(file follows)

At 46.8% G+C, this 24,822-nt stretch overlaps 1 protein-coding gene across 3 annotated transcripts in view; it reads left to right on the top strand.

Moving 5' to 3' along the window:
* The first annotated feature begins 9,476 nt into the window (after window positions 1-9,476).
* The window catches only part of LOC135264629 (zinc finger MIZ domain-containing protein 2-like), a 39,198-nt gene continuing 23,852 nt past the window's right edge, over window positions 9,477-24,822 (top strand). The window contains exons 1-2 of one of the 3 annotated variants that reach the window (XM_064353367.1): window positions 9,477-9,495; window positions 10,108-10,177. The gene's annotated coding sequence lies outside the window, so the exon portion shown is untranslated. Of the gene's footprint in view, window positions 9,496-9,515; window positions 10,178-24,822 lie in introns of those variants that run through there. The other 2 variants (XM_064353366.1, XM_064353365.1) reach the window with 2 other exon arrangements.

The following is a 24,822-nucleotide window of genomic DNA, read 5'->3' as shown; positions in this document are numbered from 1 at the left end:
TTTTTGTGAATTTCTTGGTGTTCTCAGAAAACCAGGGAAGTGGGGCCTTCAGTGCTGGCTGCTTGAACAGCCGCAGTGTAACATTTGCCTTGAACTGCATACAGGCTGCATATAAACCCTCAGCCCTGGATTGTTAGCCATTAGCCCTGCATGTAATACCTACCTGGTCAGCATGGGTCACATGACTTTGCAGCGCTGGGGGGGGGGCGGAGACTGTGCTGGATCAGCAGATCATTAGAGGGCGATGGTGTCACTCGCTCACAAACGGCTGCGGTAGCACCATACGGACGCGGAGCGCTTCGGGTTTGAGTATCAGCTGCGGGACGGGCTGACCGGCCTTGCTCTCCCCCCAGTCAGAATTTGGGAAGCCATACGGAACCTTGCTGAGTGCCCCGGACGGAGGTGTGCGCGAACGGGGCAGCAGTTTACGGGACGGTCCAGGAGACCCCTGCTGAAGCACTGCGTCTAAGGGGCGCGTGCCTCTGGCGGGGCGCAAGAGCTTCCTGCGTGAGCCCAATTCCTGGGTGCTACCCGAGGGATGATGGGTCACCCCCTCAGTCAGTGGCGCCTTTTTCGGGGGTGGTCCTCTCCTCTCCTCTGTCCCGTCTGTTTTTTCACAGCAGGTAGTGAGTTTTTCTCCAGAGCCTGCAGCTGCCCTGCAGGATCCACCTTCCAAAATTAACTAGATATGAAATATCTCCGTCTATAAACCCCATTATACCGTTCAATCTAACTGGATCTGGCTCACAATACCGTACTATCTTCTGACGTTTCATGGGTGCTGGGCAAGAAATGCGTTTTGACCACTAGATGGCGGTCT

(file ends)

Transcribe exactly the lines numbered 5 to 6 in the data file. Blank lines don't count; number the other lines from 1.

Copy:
The following is a 24,822-nucleotide window of genomic DNA, read 5'->3' as shown; positions in this document are numbered from 1 at the left end:
TTTTTGTGAATTTCTTGGTGTTCTCAGAAAACCAGGGAAGTGGGGCCTTCAGTGCTGGCTGCTTGAACAGCCGCAGTGTAACATTTGCCTTGAACTGCATACAGGCTGCATATAAACCCTCAGCCCTGGATTGTTAGCCATTAGCCCTGCATGTAATACCTACCTGGTCAGCATGGGTCACATGACTTTGCAGCGCTGGGGGGGGGGCGGAGACTGTGCTGGATCAGCAGATCATTAGAGGGCGATGGTGTCACTCGCTCACAAACGGCTGCGGTAGCACCATACGGACGCGGAGCGCTTCGGGTTTGAGTATCAGCTGCGGGACGGGCTGACCGGCCTTGCTCTCCCCCCAGTCAGAATTTGGGAAGCCATACGGAACCTTGCTGAGTGCCCCGGACGGAGGTGTGCGCGAACGGGGCAGCAGTTTACGGGACGGTCCAGGAGACCCCTGCTGAAGCACTGCGTCTAAGGGGCGCGTGCCTCTGGCGGGGCGCAAGAGCTTCCTGCGTGAGCCCAATTCCTGGGTGCTACCCGAGGGATGATGGGTCACCCCCTCAGTCAGTGGCGCCTTTTTCGGGGGTGGTCCTCTCCTCTCCTCTGTCCCGTCTGTTTTTTCACAGCAGGTAGTGAGTTTTTCTCCAGAGCCTGCAGCTGCCCTGCAGGATCCACCTTCCAAAATTAACTAGATATGAAATATCTCCGTCTATAAACCCCATTATACCGTTCAATCTAACTGGATCTGGCTCACAATACCGTACTATCTTCTGACGTTTCATGGGTGCTGGGCAAGAAATGCGTTTTGACCACTAGATGGCGGTCT